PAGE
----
After a decision to pursue the dissolution of a marriage, one of your primary questions will probably be “How much does a divorce cost?” While there is no definitive answer, there are ways to estimate your fees. Every divorce is different, and the associated divorce costs can vary, but there are some fees that are standard regardless of the aspects that make your situation unique.
The average divorce cost in Washington State, and what it covers
Remember that divorce isn’t just one flat fee. To start with, you have to pay a retaining fee to your lawyer; this is essentially a down payment for their services before any legal work is conducted. Once the retainer is paid, most lawyers bill by the hour and can even have different rates for office hours vs. court hours. Depending on experience and location, these hourly rates can vary widely.
It is common for new lawyers to charge at least $225an hour, but a seasoned lawyer can charge two times that for full-scope representation. A lawyer in a high-population area like Tacoma or Seattle will charge higher fees than one serving a low-population or low-income area. In Washington state, the average cost per hour for a divorce lawyer is $314.
Filing fees can also vary and will affect your bottom line. In Washington, it costs on average $280 just to file for the dissolution of a marriage. Generally, the more complicated a divorce is, the more expensive it will be. If you co-own several properties and disagree on how to split them, or if you share children and differ strongly on custody or child support, your lawyers are going to spend more time negotiating, and you will be the one paying for that time. On average, most divorces take about a year to complete, but that time frame can lengthen considerably for divorces that go to trial.
There is also a host of small administrative charges along the way that can really add up; photocopies, notary fees, mailing costs, etc. The amount for these can change by county, but you can check with your local county clerk’s office to get an idea of what each of these and other associated services cost.
In addition, depending on the personal details of your divorce proceedings, you may also need to pay for education classes if you have children and plan to co-parent, mediation fees which can replace but are often in addition to legal fees, psychiatric evaluations if necessary, and mortgage refinancing if you have property. The more property you have, the more complicated the division of assets may be. This is especially true if your spouse disputes either the division or the value of those assets.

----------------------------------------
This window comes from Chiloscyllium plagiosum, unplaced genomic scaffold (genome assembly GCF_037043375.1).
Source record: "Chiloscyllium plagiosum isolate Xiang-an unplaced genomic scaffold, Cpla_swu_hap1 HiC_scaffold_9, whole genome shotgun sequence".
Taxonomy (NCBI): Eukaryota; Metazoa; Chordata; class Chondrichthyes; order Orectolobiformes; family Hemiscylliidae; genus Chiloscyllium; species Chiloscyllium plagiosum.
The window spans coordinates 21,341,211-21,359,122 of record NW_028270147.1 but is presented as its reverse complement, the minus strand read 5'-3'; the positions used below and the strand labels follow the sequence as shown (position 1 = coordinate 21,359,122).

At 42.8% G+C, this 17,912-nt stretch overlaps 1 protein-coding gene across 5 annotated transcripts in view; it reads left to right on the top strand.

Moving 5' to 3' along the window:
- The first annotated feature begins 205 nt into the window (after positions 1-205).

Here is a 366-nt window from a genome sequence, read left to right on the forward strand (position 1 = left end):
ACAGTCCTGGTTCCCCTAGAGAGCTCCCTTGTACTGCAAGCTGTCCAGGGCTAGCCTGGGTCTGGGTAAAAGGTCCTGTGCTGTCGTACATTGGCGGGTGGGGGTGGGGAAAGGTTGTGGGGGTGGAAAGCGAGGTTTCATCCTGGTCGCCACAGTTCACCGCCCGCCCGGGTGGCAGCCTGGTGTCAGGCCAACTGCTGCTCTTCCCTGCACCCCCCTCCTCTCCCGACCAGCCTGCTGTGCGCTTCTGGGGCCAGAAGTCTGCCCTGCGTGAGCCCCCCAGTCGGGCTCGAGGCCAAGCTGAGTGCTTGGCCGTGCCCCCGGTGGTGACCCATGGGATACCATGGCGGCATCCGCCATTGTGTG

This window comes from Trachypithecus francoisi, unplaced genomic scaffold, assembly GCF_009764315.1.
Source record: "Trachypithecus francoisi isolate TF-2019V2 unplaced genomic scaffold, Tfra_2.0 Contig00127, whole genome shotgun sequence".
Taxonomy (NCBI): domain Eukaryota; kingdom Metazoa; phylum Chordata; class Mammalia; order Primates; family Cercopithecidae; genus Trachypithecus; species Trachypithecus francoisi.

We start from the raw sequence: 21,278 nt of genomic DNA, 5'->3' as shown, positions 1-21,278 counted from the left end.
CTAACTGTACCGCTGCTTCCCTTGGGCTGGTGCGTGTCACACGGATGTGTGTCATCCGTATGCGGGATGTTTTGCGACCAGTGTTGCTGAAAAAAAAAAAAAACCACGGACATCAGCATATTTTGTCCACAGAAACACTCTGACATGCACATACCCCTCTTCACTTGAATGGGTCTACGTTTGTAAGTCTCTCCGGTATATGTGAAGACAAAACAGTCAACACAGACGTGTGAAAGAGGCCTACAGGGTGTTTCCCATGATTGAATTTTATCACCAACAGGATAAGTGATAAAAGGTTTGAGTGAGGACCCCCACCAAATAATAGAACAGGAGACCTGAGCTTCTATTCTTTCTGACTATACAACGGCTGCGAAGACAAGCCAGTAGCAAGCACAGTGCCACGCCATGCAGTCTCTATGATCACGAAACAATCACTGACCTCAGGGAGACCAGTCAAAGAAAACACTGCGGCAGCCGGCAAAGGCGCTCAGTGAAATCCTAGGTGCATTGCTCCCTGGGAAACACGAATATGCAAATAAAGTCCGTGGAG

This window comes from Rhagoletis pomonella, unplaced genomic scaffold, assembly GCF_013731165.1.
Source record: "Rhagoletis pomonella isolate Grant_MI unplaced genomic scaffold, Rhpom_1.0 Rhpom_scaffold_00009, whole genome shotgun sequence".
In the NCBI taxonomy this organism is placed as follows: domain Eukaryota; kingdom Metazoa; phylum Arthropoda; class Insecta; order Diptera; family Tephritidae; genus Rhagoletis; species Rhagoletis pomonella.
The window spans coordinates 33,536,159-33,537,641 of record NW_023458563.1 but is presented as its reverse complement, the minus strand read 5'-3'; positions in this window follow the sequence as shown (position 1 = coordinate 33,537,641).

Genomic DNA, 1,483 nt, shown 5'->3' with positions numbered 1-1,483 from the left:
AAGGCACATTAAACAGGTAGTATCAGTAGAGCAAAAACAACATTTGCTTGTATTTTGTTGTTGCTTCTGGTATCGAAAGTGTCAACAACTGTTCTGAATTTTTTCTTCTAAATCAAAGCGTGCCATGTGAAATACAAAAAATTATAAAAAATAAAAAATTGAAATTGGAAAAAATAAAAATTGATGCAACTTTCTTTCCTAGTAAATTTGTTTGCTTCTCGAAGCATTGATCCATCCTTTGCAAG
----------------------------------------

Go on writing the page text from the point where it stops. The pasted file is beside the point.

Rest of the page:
Disputes are the single biggest and most unpredictable factor that can drive up divorce costs. In addition to division of assets, disputes can take place over the details of spousal support, child support, and custody agreements.
Disputes often trigger the process of discovery, where you lawyer collects information and gathers evidence in support of your case. This can be very time-consuming and can drive your divorce costs up.
If your spouse is uncooperative or refuses a settlement, then your hourly costs will continue to go up as your lawyer prepares to go to trial. Each dispute and the addition of trial time will increase your overall cost for the divorce. If you think you can resolve some or all of your disputes through mediation, it is well worth your time to pursue that before going to court. An uncontested divorce can significantly lower your legal fees!
There may also be ongoing costs that are not necessarily divorce fees, but are related to your case. For example, spousal support and child support factor into your case and will be required to be paid for a determined amount of time. While those options are not specifically divorce fees, they are related to the decision to divorce and should be taken seriously.
Going through a divorce and making spousal payments can affect your taxes in the coming year, so keep careful note of your fees and proceedings and work with an accountant to get a sense of how your taxes may be affected.
All of these things need to be considered as you consider the overall cost of divorce, but in cases like the examples mentioned above, you can be paying fees related to your divorce long after your dissolution of marriage has been approved by the court.
With all that said, the average full cost of a divorce can be more than $10,000. That number can double or even triple in the case of a contentious or otherwise drawn-out divorce proceedings. That’s just an average, not a benchmark of what your specific costs could be.
Is there any way to estimate what my specific divorce cost will be?
When looking for a lawyer, you need to find someone that offers more than a strong case history and a personality that fits yours; it is in your best interest to work with someone that will be up front about what their services will cost you and what their estimate is of the overall bottom line.
A free consultation or preliminary review of your case can give them a good idea of how much time they will need to bring your case to closure. Knowing the retainer and hourly fees (both office and court fees, if they differ) will help you calculate a reasonable number for your divorce cost based on how many hours they think they’ll need to bill before your case is closed.
Just remember that whatever number they give is not binding. Unforeseen and costly complications can arise, beyond negotiations with a contentious spouse. Be prepared to use the ballpark number from your consultation as a mental starting point and not a final fee.
At Torrone Law we are experienced at all aspects of family law including divorce. We can guide you every step of the way, from filing to a fair and satisfactory resolution. We work with your best interests at heart and will be up-front when discussing the divorce costs associated with your case. Schedule a free consultation today to find out how we can support your unique legal needs.